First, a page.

Samantha Lizars is a 23-year-old Quality Supervisor at Bulmer Farms in Lindenow, Victoria. We profiled her in the March/April 2018 edition of Vegetables Australia magazine.

Fast facts

Name: Samantha Lizars
Location: Lindenow, VIC
Works: Bulmer Farms
Grows: Baby spinach, baby leaf varieties, baby broccoli, iceberg and cos lettuce

How did you first become involved in the vegetable industry?

After completing my Victorian Certificate of Education (VCE) in 2011, I secured an agri-food traineeship through the East Gippsland Food Cluster. The traineeship gave me the opportunity to work within three local businesses, two of which were vegetable farms.

What does your role as Quality Supervisor at Bulmer Farms involve, and what are your responsibilities?

As Quality Supervisor in the pack house, I am responsible for ensuring all produce and processes undertaken meet our customer’s requirements as well as meeting regulatory, industry and international standards.

You received a Victorian Government Young Farmers Scholarship in December 2017. Why did you apply for the scholarship, and how will it benefit your future in the vegetable industry?

The Young Farmers Scholarship will give me the opportunity to develop my career pathway, which was previously limited by a lack of formal qualifications.

As part of my ‘Upskill’ component of the scholarship, I will undertake the Diploma of Food Safety Quality Assurance Management. On completion, I will be able to implement the world’s best practices and processes in food safety and quality. I will have developed the knowledge to be able to action the food safety needs and improvement opportunities that are specific to our business. It will allow me the capability, confidence and training to grow from a supervisor position into front line management.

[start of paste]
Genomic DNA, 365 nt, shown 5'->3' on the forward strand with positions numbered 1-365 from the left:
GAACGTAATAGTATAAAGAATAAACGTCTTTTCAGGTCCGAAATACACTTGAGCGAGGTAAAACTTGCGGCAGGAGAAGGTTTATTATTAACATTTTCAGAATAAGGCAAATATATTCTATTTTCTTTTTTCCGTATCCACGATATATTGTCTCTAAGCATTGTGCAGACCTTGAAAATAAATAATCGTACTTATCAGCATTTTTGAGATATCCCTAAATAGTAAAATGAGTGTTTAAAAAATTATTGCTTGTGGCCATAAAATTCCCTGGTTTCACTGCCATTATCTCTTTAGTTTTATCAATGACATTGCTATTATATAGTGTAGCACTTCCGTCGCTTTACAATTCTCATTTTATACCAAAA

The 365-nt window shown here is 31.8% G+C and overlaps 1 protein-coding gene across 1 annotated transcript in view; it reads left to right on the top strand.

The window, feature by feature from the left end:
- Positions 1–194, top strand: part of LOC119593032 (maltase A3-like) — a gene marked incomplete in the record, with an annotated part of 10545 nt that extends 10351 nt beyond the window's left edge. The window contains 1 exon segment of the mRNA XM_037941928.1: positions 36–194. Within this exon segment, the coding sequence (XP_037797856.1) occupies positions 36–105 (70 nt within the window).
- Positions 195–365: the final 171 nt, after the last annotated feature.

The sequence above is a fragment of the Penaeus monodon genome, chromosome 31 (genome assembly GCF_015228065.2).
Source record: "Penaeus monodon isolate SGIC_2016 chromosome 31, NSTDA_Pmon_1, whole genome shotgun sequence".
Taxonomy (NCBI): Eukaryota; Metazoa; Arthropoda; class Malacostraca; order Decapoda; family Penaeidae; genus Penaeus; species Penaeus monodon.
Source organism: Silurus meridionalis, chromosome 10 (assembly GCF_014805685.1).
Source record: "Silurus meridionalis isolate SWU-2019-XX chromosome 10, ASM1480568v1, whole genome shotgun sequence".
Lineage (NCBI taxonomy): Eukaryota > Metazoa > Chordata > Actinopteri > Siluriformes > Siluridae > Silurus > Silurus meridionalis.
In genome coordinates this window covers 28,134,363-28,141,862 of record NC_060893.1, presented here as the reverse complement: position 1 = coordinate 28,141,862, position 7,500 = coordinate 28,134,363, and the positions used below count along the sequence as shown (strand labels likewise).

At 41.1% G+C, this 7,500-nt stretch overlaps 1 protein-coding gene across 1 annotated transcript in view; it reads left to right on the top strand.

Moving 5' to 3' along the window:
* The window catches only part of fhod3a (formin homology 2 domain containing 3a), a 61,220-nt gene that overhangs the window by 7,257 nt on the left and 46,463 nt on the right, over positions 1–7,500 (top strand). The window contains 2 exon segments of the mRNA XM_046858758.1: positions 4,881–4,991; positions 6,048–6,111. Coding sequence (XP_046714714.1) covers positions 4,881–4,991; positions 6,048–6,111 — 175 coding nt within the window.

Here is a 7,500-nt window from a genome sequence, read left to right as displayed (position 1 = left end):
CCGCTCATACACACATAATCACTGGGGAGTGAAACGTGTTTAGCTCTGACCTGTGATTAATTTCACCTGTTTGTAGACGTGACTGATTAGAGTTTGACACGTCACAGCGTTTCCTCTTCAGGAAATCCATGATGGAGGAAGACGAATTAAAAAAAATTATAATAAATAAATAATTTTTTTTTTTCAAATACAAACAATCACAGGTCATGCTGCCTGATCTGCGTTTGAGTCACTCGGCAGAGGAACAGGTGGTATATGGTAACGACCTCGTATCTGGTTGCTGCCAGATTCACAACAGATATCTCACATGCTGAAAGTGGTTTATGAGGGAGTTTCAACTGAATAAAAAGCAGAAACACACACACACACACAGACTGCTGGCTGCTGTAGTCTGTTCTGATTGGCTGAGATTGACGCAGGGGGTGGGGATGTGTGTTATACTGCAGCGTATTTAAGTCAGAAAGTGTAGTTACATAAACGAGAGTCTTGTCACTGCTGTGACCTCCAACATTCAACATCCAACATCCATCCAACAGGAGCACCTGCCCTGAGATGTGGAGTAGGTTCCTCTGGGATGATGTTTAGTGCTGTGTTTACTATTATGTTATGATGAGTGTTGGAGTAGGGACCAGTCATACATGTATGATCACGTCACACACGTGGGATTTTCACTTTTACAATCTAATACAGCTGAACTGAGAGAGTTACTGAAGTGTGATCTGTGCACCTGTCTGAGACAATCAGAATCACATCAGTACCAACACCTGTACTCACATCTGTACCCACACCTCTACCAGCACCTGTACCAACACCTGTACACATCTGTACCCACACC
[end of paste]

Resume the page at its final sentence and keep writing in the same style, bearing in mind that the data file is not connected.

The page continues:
What do you enjoy most about working in the vegetable industry and how do you maintain your enthusiasm?

I love being surrounded by fantastic fresh food. I think quality assurance and providence are very important. Australia has a great reputation for producing world-class, safe, quality fresh food. Being able to validate that process is something I am passionate about. I get to work with a great group of people who keep me motivated in my role.

What are the biggest challenges you face working in the industry, and how do you overcome them?

One challenge that is within the industry is dealing with people who struggle with constant evolution and change. The second challenge is outside the industry and that is the disconnect between the producer and the consumer. Many consumers have a limited understanding of the processes undertaken to produce the quality fresh food that they eat day in and day out.

"I believe young people are not fully aware of how many wonderful job opportunities there are in the horticulture industry. The horticulture industry is just like any other industry; it requires people of all different skill sets."

Where do you receive your on-farm practice advice and information from?

My current Pack House Manager, who was my mentor during my traineeship. Both my senior managers and our resident agronomist are fantastic to work with and offer lots of support and encouragement.

In your opinion, what areas of research are important to the vegetable industry and your business?